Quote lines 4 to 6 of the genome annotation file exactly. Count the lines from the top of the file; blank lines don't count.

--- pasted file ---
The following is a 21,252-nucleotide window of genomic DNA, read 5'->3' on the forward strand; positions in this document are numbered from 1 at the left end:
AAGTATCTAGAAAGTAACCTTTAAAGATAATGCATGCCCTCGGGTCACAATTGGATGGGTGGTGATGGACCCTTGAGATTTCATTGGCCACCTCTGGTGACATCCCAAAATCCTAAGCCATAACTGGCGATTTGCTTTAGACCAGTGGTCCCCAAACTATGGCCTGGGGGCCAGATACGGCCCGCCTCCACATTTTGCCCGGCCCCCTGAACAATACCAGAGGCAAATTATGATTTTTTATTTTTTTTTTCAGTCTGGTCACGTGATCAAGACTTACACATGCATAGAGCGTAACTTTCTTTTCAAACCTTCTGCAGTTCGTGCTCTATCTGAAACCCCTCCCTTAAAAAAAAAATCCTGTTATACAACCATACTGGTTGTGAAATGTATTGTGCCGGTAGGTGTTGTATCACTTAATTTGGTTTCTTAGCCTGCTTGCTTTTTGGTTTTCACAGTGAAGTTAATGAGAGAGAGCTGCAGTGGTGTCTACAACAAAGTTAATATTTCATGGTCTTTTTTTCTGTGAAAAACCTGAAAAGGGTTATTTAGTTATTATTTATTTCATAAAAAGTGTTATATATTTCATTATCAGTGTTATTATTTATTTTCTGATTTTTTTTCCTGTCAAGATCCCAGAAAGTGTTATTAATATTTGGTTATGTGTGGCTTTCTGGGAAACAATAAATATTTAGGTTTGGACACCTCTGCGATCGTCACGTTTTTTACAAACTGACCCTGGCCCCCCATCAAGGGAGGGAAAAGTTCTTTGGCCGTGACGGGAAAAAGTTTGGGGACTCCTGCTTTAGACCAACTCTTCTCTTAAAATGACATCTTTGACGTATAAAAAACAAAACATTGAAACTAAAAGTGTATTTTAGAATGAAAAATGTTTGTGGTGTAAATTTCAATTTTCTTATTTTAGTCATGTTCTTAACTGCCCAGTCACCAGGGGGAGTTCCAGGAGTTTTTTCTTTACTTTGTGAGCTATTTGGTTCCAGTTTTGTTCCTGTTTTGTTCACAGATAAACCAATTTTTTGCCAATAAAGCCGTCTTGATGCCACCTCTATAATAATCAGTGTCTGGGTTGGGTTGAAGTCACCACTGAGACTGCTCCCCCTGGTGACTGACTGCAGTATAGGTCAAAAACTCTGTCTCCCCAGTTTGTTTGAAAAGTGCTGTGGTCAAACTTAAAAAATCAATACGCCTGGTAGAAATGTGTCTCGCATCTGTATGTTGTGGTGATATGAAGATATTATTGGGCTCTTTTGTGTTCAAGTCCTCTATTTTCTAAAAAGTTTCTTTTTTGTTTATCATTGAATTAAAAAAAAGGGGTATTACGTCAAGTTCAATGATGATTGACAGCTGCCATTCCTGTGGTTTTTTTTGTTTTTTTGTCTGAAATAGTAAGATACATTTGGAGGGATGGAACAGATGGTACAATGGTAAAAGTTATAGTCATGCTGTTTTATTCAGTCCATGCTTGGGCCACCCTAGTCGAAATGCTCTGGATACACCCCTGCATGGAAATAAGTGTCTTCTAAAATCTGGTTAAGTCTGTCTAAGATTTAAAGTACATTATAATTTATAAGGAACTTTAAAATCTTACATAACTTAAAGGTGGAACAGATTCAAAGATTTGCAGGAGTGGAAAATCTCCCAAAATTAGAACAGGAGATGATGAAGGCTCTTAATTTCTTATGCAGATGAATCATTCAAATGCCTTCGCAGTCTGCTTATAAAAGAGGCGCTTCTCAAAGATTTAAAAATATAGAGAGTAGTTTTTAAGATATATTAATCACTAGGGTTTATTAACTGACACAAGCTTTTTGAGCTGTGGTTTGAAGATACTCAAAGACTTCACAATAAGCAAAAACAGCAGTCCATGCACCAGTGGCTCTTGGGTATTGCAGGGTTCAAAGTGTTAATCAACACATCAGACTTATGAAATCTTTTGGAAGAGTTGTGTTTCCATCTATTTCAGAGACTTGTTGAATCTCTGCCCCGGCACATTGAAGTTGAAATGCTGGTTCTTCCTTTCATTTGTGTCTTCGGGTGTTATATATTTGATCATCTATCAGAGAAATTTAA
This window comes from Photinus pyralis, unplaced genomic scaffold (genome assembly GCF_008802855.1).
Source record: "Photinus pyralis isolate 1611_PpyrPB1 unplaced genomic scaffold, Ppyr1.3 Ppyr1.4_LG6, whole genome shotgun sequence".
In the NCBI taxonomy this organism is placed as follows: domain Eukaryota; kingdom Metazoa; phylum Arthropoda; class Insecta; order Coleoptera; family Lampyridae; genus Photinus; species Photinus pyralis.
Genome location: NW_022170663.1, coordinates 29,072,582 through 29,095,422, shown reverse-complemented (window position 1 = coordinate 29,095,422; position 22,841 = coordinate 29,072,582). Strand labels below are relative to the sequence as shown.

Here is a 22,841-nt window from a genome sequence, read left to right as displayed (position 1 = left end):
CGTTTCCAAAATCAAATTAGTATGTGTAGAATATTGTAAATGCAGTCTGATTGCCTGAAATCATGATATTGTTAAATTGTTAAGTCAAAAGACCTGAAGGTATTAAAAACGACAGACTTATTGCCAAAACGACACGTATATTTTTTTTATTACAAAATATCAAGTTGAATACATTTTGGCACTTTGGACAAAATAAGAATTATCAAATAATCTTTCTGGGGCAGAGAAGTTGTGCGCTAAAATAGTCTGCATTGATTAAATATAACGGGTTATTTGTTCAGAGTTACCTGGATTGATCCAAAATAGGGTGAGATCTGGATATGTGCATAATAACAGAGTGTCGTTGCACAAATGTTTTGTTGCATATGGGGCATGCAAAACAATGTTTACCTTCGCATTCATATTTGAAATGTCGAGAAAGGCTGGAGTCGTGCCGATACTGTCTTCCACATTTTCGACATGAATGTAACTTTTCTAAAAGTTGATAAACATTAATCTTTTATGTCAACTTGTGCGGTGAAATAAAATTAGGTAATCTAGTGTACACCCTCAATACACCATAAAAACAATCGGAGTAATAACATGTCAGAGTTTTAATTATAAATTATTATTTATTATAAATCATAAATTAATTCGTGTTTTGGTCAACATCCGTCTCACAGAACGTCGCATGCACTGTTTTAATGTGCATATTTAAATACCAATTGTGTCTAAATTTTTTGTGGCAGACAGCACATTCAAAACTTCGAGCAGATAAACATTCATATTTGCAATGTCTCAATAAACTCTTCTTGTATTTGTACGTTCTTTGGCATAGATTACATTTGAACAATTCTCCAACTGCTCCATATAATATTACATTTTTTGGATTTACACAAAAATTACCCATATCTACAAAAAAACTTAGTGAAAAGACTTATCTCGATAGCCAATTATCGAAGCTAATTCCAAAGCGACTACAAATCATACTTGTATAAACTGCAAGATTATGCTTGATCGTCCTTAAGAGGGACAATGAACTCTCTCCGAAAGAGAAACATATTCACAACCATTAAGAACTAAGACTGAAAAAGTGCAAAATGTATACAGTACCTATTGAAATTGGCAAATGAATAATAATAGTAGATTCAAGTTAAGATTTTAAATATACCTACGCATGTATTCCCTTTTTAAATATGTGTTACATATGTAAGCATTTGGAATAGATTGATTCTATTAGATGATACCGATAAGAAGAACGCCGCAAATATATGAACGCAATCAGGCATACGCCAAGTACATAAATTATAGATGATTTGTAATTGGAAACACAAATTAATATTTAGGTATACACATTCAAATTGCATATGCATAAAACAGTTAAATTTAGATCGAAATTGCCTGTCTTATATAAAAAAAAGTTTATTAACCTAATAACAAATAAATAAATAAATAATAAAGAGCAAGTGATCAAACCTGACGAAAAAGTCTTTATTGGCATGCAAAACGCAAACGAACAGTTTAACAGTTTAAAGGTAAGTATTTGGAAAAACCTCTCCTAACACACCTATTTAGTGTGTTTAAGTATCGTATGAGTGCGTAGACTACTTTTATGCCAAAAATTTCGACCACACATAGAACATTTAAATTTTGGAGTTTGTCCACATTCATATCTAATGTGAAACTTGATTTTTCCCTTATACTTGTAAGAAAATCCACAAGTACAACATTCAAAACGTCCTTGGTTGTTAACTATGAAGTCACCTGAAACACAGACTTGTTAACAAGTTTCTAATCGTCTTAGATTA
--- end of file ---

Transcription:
Source record: "Photinus pyralis isolate 1611_PpyrPB1 unplaced genomic scaffold, Ppyr1.3 Ppyr1.4_LG6, whole genome shotgun sequence".
In the NCBI taxonomy this organism is placed as follows: domain Eukaryota; kingdom Metazoa; phylum Arthropoda; class Insecta; order Coleoptera; family Lampyridae; genus Photinus; species Photinus pyralis.
Genome location: NW_022170663.1, coordinates 29,072,582 through 29,095,422, shown reverse-complemented (window position 1 = coordinate 29,095,422; position 22,841 = coordinate 29,072,582). Strand labels below are relative to the sequence as shown.